The manufacturing industry is falling behind in ICT investment
Manufacturing might hit a wall when it discovers the cost of implementing new technologies says Arthur Goldstuck.
On 28 August, Syspro and World Wide Worx released The Mobile Corporation Study, which investigates how mobile technologies have transformed various industries.
The study specifically highlights how manufacturing differs from the rest of the enterprises market.
The study looked at corporates’ biggest ICT expenditures in the last 12 months. The single biggest category was enterprise resource planning (ERP software) at 34 percent. Hardware and “other” came after that.
“What our survey found was that ‘other’ represents the extent of niche investments, but also a wide range of investments in ICT. It tends to indicate the unfocused approach to ICT if your biggest expenditure is not one of the major categories of ICT. That’s fine if it’s one or two companies which focus on specialist needs, but when you see that across an entire industry, you get the picture of unfocused spending on ICT,” World Wide Worx founder Arthur Goldstuck said.
When looking at the expenditure from the manufacturing industry’s perspective versus the other industries, the survey found that manufacturing is a little bit behind the rest of the industries in terms of ERP, hardware and machinery, and customer relationship management.
“You would expect manufacturing to be more focused or more intensely invested in hardware specifically, but the cue lies in the others, and that again, is where you see the unfocused nature of unfocused spending in the manufacturing spending,” Arthur said.
The study also looked at the most important factor in selecting a technology. The most important factor used to be quality, then availability and then price. Now, pricing is rising to first place.
“This is an indication of how the economy has become a tough operating environment where cost becomes a critical factor. Cost control is becoming one of the key strategies in the enterprise market,” Arthur said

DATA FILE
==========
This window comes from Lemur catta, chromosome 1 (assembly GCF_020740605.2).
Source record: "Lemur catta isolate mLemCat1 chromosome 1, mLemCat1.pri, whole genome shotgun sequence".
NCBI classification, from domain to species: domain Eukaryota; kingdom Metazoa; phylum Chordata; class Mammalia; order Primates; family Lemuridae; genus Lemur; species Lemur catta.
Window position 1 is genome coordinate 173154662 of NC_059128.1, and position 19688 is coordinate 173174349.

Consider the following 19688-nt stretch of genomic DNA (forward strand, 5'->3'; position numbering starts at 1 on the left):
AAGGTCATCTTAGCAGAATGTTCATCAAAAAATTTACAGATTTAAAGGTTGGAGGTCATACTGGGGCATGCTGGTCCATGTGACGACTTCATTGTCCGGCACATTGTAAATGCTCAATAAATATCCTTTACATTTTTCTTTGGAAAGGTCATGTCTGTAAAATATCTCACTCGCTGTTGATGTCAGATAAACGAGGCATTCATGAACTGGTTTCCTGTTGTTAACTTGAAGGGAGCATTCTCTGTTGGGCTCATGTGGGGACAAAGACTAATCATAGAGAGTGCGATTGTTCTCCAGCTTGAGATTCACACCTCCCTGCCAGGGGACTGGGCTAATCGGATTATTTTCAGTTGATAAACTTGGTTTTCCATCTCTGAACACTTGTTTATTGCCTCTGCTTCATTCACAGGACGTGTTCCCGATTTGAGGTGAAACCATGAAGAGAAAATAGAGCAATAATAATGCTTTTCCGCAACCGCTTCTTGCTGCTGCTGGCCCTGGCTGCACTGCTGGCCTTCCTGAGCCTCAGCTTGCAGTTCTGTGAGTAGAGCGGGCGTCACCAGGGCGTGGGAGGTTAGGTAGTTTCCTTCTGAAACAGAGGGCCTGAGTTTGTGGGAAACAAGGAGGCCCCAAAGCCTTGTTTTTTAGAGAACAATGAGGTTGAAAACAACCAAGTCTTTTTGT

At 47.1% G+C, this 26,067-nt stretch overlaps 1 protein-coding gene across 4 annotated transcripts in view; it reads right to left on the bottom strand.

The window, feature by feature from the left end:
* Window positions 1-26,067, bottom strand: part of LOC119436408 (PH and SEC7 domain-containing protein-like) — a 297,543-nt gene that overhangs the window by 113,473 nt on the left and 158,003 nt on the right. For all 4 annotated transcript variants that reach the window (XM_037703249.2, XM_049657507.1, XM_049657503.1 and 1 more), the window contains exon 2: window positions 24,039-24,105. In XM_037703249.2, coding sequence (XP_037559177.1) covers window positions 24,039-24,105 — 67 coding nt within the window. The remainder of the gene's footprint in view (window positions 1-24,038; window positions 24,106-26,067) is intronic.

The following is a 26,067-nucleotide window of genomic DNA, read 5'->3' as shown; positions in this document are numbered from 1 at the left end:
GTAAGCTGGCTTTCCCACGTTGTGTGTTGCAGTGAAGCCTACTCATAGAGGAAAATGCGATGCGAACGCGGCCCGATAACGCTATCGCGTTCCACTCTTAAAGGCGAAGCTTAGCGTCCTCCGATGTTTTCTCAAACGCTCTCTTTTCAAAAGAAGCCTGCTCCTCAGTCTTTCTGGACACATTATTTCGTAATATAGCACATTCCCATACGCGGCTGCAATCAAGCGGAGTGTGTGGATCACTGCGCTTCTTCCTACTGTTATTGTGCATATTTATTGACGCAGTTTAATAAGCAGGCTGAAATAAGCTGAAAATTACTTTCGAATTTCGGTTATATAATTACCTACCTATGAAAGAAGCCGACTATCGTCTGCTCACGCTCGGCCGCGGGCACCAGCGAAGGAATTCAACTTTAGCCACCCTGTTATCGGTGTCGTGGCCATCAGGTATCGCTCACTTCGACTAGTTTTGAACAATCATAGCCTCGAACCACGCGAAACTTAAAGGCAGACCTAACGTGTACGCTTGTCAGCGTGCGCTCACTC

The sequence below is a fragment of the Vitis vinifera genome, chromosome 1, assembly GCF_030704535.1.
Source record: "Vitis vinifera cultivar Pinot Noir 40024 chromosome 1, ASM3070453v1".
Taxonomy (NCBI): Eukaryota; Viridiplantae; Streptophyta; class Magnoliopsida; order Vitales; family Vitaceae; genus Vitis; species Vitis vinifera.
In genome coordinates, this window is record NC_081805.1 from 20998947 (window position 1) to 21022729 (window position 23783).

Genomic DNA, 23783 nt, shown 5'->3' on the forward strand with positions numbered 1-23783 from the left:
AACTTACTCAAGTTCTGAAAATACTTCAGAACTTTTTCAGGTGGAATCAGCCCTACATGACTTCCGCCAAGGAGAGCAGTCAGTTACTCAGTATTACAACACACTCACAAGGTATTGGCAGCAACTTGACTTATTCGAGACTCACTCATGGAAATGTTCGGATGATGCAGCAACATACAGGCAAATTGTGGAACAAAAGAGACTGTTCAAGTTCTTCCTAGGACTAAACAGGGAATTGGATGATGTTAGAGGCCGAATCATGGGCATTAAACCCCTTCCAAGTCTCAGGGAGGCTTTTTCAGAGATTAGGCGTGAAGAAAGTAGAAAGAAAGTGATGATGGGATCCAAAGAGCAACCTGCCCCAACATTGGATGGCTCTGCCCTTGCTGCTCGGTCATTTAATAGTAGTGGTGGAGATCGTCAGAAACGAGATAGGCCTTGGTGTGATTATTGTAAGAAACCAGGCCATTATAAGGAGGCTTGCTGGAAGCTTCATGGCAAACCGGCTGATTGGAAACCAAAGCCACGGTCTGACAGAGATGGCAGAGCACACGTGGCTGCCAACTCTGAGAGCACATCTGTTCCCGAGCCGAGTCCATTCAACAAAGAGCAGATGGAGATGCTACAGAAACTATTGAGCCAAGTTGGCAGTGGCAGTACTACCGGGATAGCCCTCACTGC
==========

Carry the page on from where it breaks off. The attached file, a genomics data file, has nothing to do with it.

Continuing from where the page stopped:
For every single factor in selecting a technology, manufacturing fell behind other industries. According to Arthur, this shows that “they are trying to keep the lights on rather than looking for a true competitive advantage.”
The high-tech capabilities factor stood out the most with the biggest gap between manufacturing and other industries. “Again, it emphasises the extent to which the manufacturing sector has fallen behind the high tech curb,” Arthur said. “They’re not focused on being technologically advanced. It is still an industry that is sticking to what it knows as opposed to what is coming next.”
Arthur believes that is the flaw in the government vision of the fourth industrial revolution because manufacturing is at the heart of the vision for 4IR, but he says it’s clear that manufacturing is not on board with regards to this revolution.
In terms of essential software in companies, manufacturing is well ahead of other industries in ERP software and CRM software. When it comes to accounting software, business intelligence and analytics software and procurement and supplier management software, manufacturing fell behind.
“In manufacturing you really do need to understand what is happening in the business. So they might regard ERP as more important, but they’re not yet integrating it effectively into business intelligence,” Arthur said.
When asked which technology companies will use in the next 24 months to remain competitive, manufacturing was ahead in AR/VR, AI and machine learning, robotics and blockchain. They fell behind in IoT.
“You expect IoT to be used extensively in the manufacturing sector and the various processes, but the reason it because IoT is still a vehicle-based technology in South Africa, so its the manufacturing sector that hasn’t quite honed the full benefits of using IoT to monitor the production line, for example,” says Arthur.
“So there’s an interesting conundrum here because, if you look at budgeting priorities, the manufacturing sector is behind, but when you look at the intentions of using emerging technologies, it tends to be higher,” Arthur said. “So what we’re probably going to see in the next 12 to 24 months is the sector hitting a wall when they discover the cost of implementing these technologies because of the lack of skills.”
The entire study shows that the manufacturing sector needs to embrace the emerging technologies in order to meet the demands that are going to be made by the government and general customer base to catch up to the 4IR.